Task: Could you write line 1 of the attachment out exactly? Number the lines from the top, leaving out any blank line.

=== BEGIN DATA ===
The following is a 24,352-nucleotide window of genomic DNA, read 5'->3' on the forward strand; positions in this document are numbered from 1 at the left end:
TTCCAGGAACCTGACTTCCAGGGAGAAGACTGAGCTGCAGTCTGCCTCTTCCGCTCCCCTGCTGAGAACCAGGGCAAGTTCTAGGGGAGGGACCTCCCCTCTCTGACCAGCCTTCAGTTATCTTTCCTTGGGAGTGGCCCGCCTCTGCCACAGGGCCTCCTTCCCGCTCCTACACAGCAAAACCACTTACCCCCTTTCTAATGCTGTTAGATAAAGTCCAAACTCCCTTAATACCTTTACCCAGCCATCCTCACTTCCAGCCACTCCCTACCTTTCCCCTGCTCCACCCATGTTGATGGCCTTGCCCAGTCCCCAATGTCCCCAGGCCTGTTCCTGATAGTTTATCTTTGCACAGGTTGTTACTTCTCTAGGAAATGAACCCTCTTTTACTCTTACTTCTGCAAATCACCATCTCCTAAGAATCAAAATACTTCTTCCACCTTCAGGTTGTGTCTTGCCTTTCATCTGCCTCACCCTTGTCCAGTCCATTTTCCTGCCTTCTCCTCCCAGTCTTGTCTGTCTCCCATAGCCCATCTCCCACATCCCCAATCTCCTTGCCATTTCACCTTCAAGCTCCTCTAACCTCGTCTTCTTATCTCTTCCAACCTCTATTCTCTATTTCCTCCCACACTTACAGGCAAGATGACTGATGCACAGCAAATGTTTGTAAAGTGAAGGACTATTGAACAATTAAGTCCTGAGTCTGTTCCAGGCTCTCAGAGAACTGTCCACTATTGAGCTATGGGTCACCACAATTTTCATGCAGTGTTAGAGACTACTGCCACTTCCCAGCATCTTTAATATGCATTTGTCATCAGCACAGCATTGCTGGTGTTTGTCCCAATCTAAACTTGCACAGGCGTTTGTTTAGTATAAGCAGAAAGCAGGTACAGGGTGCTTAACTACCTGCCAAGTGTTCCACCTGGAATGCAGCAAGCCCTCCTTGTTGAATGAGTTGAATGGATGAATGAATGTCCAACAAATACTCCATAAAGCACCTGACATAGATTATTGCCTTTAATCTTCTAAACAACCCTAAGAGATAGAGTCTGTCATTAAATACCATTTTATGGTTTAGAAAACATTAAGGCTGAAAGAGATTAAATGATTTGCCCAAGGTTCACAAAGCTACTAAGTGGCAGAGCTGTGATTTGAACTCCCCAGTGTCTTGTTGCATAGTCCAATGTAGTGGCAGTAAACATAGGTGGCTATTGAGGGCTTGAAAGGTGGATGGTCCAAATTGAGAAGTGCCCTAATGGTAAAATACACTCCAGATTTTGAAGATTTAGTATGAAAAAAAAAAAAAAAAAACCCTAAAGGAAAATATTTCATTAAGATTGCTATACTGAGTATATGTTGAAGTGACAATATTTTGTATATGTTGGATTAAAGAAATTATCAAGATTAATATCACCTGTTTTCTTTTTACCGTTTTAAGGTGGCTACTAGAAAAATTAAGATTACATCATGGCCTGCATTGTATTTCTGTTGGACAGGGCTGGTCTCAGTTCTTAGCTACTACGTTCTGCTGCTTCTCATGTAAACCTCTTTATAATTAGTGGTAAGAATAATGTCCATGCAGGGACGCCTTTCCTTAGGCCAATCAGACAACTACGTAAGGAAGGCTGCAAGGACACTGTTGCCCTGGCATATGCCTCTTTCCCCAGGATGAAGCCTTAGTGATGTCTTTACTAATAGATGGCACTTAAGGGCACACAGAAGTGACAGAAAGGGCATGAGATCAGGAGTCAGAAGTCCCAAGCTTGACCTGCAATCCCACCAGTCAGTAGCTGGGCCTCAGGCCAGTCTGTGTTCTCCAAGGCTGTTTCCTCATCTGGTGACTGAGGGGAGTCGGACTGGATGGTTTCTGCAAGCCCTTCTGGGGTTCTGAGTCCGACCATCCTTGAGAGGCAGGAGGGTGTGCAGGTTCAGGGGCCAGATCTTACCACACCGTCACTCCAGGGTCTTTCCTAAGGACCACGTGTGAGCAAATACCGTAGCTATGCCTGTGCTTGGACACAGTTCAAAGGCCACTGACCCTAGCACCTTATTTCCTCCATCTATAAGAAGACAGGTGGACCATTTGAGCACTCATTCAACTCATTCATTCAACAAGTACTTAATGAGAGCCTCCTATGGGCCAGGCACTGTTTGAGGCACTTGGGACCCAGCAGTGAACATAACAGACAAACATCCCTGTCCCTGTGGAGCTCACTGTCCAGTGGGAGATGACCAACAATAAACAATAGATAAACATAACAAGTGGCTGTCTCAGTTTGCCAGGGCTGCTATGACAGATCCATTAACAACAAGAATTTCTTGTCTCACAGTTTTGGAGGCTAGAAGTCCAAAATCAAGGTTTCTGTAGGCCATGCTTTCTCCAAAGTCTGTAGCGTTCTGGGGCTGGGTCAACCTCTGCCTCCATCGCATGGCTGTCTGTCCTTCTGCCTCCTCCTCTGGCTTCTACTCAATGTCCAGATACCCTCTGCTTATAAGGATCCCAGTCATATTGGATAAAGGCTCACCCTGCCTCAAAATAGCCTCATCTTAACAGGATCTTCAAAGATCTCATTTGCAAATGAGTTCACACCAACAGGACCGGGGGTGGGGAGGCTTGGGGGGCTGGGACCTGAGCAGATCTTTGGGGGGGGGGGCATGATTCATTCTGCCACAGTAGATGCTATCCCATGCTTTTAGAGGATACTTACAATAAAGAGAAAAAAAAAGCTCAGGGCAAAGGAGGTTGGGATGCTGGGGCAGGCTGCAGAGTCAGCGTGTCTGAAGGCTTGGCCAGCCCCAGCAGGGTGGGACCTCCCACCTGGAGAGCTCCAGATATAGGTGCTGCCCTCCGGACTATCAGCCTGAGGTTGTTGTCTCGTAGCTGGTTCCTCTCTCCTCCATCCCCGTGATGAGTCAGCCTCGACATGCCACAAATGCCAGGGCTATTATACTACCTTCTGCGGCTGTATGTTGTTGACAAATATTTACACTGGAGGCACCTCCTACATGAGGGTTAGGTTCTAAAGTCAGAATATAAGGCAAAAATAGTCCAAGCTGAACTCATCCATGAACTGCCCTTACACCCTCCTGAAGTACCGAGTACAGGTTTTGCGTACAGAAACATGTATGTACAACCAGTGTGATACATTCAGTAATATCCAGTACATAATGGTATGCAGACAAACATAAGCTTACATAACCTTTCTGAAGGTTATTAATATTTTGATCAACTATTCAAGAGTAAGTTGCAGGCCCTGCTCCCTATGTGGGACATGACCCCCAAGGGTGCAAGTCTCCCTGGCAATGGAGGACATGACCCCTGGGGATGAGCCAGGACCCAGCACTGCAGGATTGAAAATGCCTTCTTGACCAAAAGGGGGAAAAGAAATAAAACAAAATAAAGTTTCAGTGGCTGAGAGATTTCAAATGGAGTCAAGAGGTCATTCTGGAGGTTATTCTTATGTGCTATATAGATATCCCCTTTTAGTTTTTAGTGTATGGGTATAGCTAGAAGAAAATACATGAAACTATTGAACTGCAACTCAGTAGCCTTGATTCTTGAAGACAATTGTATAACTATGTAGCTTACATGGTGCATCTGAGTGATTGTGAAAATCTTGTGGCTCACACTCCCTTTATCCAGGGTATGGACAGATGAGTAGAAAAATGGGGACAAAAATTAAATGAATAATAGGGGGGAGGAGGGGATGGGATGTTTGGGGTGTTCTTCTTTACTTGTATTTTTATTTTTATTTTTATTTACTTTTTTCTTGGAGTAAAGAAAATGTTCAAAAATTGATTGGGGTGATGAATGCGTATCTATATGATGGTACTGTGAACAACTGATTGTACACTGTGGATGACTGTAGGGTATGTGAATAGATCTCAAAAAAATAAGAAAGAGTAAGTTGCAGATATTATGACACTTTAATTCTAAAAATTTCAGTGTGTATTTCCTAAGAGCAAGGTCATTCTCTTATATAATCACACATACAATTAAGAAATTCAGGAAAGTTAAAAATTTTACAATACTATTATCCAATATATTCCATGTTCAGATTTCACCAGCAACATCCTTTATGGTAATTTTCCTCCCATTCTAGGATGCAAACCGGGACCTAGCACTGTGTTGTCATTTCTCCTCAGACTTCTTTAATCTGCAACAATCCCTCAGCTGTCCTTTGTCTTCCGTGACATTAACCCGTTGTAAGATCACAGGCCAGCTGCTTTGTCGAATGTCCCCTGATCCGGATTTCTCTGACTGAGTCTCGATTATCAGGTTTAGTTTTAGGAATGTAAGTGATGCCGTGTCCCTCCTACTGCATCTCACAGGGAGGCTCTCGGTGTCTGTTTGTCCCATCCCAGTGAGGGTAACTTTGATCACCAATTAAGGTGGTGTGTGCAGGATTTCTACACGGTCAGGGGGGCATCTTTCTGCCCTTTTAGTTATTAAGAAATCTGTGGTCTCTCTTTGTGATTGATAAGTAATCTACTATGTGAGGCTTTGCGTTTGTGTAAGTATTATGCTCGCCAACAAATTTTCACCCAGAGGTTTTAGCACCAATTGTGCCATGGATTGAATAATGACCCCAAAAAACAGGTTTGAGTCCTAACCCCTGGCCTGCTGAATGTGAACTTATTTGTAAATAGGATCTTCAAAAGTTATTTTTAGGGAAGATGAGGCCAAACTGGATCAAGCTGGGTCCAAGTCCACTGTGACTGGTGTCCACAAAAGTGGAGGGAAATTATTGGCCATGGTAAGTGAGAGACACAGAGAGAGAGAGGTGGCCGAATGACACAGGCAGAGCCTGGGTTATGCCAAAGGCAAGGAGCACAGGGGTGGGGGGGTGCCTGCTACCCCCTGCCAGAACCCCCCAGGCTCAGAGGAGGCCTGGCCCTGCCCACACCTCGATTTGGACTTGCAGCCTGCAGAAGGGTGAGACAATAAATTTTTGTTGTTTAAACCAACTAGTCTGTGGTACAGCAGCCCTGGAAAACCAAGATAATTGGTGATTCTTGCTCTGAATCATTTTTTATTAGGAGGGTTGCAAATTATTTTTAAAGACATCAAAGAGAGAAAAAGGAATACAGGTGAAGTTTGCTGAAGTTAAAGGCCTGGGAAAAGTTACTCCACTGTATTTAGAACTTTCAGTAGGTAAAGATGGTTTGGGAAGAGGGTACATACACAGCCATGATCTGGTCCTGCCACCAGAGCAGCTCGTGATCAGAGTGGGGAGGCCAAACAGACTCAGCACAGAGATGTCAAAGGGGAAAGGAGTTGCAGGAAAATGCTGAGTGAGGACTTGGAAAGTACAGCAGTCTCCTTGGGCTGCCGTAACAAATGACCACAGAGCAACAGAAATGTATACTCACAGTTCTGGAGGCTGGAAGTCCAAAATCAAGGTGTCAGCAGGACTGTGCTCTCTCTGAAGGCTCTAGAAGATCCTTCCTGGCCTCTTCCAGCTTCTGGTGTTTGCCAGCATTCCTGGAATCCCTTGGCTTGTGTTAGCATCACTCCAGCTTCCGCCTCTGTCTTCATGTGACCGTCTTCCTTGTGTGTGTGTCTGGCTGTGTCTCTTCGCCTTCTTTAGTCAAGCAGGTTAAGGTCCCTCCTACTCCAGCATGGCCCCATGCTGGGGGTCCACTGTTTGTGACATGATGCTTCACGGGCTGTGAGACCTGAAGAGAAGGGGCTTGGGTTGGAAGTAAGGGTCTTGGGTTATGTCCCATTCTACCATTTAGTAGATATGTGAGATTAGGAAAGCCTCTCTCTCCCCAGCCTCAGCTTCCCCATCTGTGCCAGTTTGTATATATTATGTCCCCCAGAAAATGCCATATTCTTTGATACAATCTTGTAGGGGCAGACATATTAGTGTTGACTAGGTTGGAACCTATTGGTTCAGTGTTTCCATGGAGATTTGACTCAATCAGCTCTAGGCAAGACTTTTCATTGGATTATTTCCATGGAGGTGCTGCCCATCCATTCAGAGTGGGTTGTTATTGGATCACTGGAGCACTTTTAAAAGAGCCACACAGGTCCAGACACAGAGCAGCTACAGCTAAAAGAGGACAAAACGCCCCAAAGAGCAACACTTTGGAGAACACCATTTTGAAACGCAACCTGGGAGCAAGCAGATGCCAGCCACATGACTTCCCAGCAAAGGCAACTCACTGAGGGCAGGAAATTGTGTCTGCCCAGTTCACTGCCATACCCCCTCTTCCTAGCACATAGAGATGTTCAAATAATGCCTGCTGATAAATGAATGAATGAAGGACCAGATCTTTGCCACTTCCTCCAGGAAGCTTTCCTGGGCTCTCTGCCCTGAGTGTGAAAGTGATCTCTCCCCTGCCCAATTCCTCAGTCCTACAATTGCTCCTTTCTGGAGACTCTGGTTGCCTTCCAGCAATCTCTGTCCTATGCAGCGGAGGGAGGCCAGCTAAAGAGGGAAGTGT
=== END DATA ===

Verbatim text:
The following is a 24,352-nucleotide window of genomic DNA, read 5'->3' on the forward strand; positions in this document are numbered from 1 at the left end: